☆☆➹⁀☆ 4 stars ☆➹⁀☆☆
What It’s About:
One broken heart . . . Two lonely people . . . Three good reasons to learn to love again
After spending months alone, Jessica Jameson’s hellbent on numbing the pain of losing the love of her life to cancer by drinking enough whiskey that she can forget. Even if it’s only for one night. In the hotel bar, the last thing she expects is to meet a guy. A blonde-haired, green-eyed god, whose own experience of loss speaks to her bruised heart.
But afterwards, when she just wants to forget all about Daniel McIntosh she finds that’s easier said than done. After all, he’s the lead singer of Scoundrel, one of the world’s biggest rock bands. He’s also the reason for her missing period.
Now, having finally found her again, Daniel’s thrilled to be reunited with the woman he never forgot. There’s just one problem: Daniel doesn’t know he’s a dad. Can their relationship withstand him finding out? And, even if he can forgive her, will she risk her heart for a second chance at finding love.
The Other One by Isobel Hart is not the typical rock-star romance. Sure there is a rock star whose fame and partying gets in the way, but Ms. Hart adds more depth and dimension to her story.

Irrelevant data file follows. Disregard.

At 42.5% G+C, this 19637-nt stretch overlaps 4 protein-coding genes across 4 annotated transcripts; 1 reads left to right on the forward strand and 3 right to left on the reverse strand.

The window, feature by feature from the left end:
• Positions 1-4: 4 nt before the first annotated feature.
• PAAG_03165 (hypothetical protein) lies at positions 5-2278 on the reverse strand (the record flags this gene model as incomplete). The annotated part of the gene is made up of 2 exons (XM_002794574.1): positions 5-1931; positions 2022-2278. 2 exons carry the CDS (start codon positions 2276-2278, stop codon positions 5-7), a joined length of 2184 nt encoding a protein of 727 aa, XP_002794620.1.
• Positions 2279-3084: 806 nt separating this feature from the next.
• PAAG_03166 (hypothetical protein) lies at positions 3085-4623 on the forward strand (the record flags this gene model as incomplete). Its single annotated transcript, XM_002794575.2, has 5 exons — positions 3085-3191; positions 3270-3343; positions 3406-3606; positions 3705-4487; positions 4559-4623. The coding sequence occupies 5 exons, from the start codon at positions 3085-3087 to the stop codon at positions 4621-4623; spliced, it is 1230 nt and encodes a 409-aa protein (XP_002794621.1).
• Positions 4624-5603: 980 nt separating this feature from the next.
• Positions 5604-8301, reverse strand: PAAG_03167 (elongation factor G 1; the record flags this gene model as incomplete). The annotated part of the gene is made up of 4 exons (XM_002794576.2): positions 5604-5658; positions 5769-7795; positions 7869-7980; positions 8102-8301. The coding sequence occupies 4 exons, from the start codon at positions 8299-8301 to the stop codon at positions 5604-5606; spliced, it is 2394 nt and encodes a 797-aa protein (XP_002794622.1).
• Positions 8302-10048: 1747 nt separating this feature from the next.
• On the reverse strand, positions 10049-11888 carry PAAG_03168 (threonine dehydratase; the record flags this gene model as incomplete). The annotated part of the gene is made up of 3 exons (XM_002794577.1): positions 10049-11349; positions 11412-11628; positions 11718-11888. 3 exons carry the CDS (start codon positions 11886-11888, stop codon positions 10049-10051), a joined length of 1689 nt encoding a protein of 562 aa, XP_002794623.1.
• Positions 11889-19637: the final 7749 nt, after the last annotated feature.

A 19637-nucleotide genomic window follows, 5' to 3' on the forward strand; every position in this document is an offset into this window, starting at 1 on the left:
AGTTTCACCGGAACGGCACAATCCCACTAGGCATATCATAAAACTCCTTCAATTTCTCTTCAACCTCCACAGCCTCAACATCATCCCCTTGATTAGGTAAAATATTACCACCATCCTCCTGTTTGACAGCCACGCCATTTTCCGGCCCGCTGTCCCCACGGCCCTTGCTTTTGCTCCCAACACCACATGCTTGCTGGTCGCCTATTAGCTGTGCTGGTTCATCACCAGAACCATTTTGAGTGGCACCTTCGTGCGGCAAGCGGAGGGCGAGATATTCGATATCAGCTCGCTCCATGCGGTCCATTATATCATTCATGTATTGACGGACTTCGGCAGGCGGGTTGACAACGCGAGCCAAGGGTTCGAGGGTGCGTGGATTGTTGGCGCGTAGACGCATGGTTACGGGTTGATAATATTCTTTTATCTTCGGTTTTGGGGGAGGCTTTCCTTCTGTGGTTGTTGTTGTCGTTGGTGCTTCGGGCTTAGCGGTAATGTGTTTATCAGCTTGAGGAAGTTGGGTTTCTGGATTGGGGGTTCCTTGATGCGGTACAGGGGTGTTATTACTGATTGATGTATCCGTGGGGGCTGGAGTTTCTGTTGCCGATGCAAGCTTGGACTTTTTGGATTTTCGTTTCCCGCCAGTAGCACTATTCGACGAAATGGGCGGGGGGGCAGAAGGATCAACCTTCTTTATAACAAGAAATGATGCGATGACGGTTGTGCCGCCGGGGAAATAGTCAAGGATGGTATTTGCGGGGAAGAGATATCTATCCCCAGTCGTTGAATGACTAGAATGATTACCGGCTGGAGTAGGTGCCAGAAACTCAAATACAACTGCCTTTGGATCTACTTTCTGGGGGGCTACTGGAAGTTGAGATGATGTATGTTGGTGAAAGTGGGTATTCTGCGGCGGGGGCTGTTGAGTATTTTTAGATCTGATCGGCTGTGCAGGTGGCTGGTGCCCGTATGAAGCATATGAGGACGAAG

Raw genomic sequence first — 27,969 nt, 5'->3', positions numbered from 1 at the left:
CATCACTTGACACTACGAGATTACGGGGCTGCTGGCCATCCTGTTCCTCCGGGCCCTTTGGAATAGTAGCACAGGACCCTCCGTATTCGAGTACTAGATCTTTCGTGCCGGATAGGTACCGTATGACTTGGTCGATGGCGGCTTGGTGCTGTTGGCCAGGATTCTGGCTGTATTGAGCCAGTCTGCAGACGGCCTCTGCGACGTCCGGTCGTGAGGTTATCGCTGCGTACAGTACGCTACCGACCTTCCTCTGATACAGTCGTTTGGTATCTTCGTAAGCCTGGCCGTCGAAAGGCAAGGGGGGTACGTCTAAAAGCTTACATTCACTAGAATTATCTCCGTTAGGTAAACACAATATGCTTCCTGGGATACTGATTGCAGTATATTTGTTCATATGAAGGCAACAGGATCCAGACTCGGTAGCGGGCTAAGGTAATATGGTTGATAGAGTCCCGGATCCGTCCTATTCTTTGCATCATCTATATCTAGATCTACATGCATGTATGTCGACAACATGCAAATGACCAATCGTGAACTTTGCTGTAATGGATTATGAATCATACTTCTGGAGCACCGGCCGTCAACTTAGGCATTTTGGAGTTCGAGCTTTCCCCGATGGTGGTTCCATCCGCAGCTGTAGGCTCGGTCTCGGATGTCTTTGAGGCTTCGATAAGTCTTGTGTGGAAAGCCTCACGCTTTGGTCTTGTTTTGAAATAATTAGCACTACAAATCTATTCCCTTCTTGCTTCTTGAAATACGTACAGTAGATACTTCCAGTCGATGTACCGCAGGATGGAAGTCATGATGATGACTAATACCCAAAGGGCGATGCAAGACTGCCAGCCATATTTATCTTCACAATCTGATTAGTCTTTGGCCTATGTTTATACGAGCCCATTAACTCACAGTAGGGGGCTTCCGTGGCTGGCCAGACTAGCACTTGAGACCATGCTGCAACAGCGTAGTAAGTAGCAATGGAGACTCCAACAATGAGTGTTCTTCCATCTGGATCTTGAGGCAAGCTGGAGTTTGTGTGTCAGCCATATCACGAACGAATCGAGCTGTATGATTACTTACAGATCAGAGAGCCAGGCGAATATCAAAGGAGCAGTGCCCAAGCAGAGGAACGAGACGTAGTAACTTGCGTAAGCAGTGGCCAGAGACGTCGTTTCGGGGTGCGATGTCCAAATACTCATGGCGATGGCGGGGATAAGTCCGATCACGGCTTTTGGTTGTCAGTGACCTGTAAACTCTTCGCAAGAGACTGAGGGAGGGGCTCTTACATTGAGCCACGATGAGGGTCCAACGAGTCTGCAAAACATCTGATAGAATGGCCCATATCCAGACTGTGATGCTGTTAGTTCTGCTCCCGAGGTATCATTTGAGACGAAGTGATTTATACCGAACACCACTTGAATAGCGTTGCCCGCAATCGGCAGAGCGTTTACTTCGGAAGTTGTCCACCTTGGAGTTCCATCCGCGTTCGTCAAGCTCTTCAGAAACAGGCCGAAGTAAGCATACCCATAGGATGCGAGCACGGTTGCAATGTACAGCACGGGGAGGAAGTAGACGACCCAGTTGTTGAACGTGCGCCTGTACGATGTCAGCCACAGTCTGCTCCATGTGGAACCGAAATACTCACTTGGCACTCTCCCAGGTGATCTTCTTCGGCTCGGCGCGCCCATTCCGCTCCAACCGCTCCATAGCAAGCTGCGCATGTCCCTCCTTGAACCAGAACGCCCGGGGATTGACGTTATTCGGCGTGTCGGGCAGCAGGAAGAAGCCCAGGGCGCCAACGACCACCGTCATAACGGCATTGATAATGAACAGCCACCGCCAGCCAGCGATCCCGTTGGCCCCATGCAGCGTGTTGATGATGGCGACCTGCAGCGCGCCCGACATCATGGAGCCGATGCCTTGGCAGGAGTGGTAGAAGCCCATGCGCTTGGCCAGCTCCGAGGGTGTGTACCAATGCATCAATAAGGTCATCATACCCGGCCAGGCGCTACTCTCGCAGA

Drinking heavily after the death of her fiancé and fighting the urge to end it all, Jessica Jameson meets Daniel McIntosh. Unbeknownst to her, Daniel is a famous rock star. The bar scene is funny despite Jessica’s dark thoughts. Their one-night stand leaves a lasting impression on Jessica, if you know what I mean!!
Fast-forward five years, and the two meet again and so begins the drama. The two main characters are well developed. Jessica is an easy character to like; she is a bit victimized by her past, but she carries on valiantly as the perfect single mom to adorable twin boys. It takes a lot more effort to like Daniel. Sure, he is a sexy crooner, but he drinks and carries on too much. Once he is reacquainted with Jessica and learns of their sons, he frequently behaves like a spoiled child. He is angry, demanding, and self-centered; he wants his “family” but not in a giving, protective way. Jessica is a saint through much of his bad behavior, but even she has her limits of what she will tolerate.
Harry, the wise bartender, and Denise, Daniel’s mother, are fantastic, lovable secondary characters who provide much needed nudges to both Jessica and Daniel. They give much needed perspective and support through Daniel’s self-serving lashing out. The emotional specter of Nick—Jessica’s late fiancé—was a little overplayed for my taste. Six years later, she is still describing him as “the one”. The plot is fairly well paced with ample time to suss out the characters. While readers can safely assume a happily-ever-after ending right from the start, Ms. Hart provides a unique journey there. I loved the final scene in which readers get the title tie-in. It is a bit melodramatic, but it is also sweet and sentimental. The epilogue provides a few laughs and sweetness as well!
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